Use of the 16-row multidetector computed tomography (CT) scan to detect narrowing of coronary arteries may result in a high number of cases in which the diagnosis cannot be determined, limiting the clinical usefulness of the test, according to a study in the July 26 issue of JAMA. However, the heart CT test may be useful in excluding coronary disease in selected patients.
Coronary artery disease is a leading cause of death and health care expenditure in Western countries. Establishing its anatomic diagnosis requires coronary angiography, a procedure that is costly and carries risks and discomfort, according to background information in the article. Recent technical advances with the non-invasive multidetector computed tomography (MDCT) have allowed for excellent visualization of the coronary arteries. MDCT is a form of diagnostic imaging in which a two-dimensional array of detector elements acquire images of multiple slices or sections of an artery or organ simultaneously. With a 16-row MDCT, 16 images are captured per rotation of the machine. Some previous studies have indicated promising results for this technology, but it remains uncertain whether their findings may be replicated in clinical centers with different levels of expertise.
Mario J. Garcia, M.D., of the Cleveland Clinic Foundation, and colleagues investigated the diagnostic accuracy of 16-row MDCT for the detection of obstructive coronary disease in a multicenter study. The study included 238 patients who were clinically referred for nonemergency coronary angiography from June 2004 through March 2005 at 11 participating sites. A total of 187 patients underwent contrast-enhanced MDCT and also had conventional angiography performed one to 14 days after MDCT. The results of these two tests were compared.
Of 1,629 nonstented coronary artery segments larger than 2 mm in diameter, there were 89 (5.5 percent) in 59 (32 percent) of 187 patients with stenosis (narrowing) of more than 50 percent by conventional angiography. Of 1,629 segments, 71 percent were evaluable on MDCT. The sensitivity (positive findings on MDCT and narrowed artery on angiogram) ranged from 89 percent to 94 percent, whereas the specificity (negative findings on MDCT and no narrowing on angiogram) ranged from 51 percent to 67 percent, in analyses that were based on vessel segments or based on individual patients.
The researchers write: "The results of this multicenter study demonstrate a higher number of false-positive and nonevaluable segments than previously reported with MDCT coronary angiography. Because the prevalence of obstructive coronary artery disease was significant (38 percent) in patients with nonevaluable segments, these patients would need to proceed to conventional angiography or additional noninvasive testing in clinical practice." If all nonevaluable MDCT segments were excluded (or considered negative), 15 patients with stenosis of more than 50 percent would have been missed.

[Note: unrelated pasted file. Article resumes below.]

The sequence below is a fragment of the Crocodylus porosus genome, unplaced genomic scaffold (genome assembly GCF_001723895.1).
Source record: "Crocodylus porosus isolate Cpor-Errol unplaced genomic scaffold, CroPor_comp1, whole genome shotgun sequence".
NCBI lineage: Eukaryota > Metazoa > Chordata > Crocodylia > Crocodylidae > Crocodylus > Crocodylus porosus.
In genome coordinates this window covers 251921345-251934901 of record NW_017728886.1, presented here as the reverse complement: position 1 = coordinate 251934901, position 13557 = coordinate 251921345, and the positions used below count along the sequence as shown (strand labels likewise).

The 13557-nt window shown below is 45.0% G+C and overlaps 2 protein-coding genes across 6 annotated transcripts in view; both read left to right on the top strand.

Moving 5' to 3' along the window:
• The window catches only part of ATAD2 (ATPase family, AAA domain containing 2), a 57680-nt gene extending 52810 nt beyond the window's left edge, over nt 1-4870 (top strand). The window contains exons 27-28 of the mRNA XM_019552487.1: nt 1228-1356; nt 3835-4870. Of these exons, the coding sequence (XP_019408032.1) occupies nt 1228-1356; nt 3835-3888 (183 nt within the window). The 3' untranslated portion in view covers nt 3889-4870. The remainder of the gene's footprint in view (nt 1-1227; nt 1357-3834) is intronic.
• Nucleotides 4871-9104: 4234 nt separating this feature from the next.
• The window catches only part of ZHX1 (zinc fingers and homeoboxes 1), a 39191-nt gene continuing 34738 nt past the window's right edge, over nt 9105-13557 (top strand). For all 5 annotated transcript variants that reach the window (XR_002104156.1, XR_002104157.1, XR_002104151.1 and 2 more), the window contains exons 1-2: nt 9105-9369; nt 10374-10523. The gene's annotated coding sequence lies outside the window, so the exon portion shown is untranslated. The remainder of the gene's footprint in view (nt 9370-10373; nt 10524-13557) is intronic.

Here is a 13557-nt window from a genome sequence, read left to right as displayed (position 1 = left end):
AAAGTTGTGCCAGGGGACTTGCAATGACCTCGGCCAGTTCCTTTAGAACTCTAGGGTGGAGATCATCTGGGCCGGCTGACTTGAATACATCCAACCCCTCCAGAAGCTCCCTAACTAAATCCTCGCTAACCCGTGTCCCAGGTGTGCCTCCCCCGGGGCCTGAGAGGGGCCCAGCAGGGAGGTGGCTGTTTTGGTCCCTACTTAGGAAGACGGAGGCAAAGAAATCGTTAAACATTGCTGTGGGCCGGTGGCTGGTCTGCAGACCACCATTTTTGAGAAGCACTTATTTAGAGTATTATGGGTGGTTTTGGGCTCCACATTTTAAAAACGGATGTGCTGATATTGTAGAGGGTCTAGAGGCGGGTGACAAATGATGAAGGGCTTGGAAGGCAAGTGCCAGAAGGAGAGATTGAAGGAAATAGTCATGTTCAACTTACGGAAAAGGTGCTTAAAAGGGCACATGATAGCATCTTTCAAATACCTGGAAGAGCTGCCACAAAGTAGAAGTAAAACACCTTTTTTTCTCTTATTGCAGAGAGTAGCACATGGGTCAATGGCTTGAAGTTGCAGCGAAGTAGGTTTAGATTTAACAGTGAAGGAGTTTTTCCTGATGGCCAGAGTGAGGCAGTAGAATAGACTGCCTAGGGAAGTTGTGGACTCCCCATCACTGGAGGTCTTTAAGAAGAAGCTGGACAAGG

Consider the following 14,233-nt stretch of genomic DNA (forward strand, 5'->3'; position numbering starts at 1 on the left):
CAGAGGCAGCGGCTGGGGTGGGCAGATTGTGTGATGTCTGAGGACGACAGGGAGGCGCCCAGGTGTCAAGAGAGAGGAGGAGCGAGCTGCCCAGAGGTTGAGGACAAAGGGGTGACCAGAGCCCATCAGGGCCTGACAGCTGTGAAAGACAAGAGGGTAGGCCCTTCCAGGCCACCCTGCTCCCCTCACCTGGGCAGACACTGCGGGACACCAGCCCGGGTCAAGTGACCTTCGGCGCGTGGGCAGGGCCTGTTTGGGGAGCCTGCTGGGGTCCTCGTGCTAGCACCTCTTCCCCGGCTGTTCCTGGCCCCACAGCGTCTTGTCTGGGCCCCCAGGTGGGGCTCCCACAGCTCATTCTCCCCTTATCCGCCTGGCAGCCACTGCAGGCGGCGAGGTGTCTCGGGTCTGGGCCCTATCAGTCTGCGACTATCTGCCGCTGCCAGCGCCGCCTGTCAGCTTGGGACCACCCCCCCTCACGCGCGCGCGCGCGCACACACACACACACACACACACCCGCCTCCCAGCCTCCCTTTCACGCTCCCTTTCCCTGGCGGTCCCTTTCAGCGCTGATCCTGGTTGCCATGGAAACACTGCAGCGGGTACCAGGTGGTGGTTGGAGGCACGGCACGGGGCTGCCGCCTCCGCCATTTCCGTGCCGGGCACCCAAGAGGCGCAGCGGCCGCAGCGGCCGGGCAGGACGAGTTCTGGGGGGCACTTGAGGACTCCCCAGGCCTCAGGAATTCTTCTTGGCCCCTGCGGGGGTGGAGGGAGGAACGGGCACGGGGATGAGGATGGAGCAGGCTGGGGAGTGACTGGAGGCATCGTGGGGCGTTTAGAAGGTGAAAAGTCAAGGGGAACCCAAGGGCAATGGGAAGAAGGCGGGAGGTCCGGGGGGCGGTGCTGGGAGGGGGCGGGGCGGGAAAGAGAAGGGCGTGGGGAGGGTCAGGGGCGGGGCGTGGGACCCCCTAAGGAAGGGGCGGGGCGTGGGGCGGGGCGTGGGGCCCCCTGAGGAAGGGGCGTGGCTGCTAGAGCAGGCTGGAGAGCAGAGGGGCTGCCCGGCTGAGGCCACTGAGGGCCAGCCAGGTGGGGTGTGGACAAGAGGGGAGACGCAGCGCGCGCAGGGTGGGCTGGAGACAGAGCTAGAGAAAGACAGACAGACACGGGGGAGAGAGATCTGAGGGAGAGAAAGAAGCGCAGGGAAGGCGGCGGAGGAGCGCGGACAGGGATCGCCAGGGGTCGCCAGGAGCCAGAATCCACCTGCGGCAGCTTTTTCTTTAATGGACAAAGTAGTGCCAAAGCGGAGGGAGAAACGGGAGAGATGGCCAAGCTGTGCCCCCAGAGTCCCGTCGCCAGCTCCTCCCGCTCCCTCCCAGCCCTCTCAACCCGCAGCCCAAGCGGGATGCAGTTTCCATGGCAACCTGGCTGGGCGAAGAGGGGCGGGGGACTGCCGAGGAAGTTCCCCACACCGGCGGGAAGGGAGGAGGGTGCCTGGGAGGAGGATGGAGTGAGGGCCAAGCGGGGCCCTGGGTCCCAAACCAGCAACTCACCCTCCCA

"Multidetector CT coronary angiography may be useful to exclude coronary artery disease in selected patients in whom a false-positive stress test result is suspected. Our results indicate that a negative MDCT coronary angiogram could have a significant discriminative power to exclude significant stenosis in patients with intermediate probability in the absence of nonevaluable segments," the researchers write.
In this study population, if clinically implemented, a negative evaluable MDCT study may have avoided conventional angiography in 69 (37 percent) of 187 patients, while missing only 1 patient with single vessel obstructive disease (0.4 percent).
"In summary, the results of our study indicate that use of MDCT coronary angiography performed with 16-row scanners is limited by a high number of nondiagnostic cases. Thus, routine implementation of MDCT angiography as a primary diagnostic test to evaluate patients with suspected coronary artery disease would lead to an excessive use of conventional angiography, additional confirmatory noninvasive testing, or both. Nevertheless, the high sensitivity and negative predictive value of this test suggests that if selectively applied, MDCT may be a useful alternative to conventional angiography in selected patients with undetermined or suspected false-positive stress test results. Further studies are needed to determine if MDCT coronary angiography performed with newer 64-slice scanners provides improved performance characteristics that could justify routine clinical application as a primary diagnostic test."
"… stress testing should remain as the primary diagnostic modality for this purpose until further data obtained with newer generation MDCT technology demonstrates improved performance characteristics," the authors conclude." (JAMA. 2006;296:403-411. Available pre-embargo to the media at www.jamamedia.org)
Editor's Note: The funding for this study was provided by Philips Medical Systems (Highland Heights, Ohio). Co-author Dr. Hoffman reported receiving honoraria for lectures from Philips Medical Systems and Bracco. Please see the article for additional information, including other authors, author contributions and affiliations, financial disclosures, funding and support, etc.
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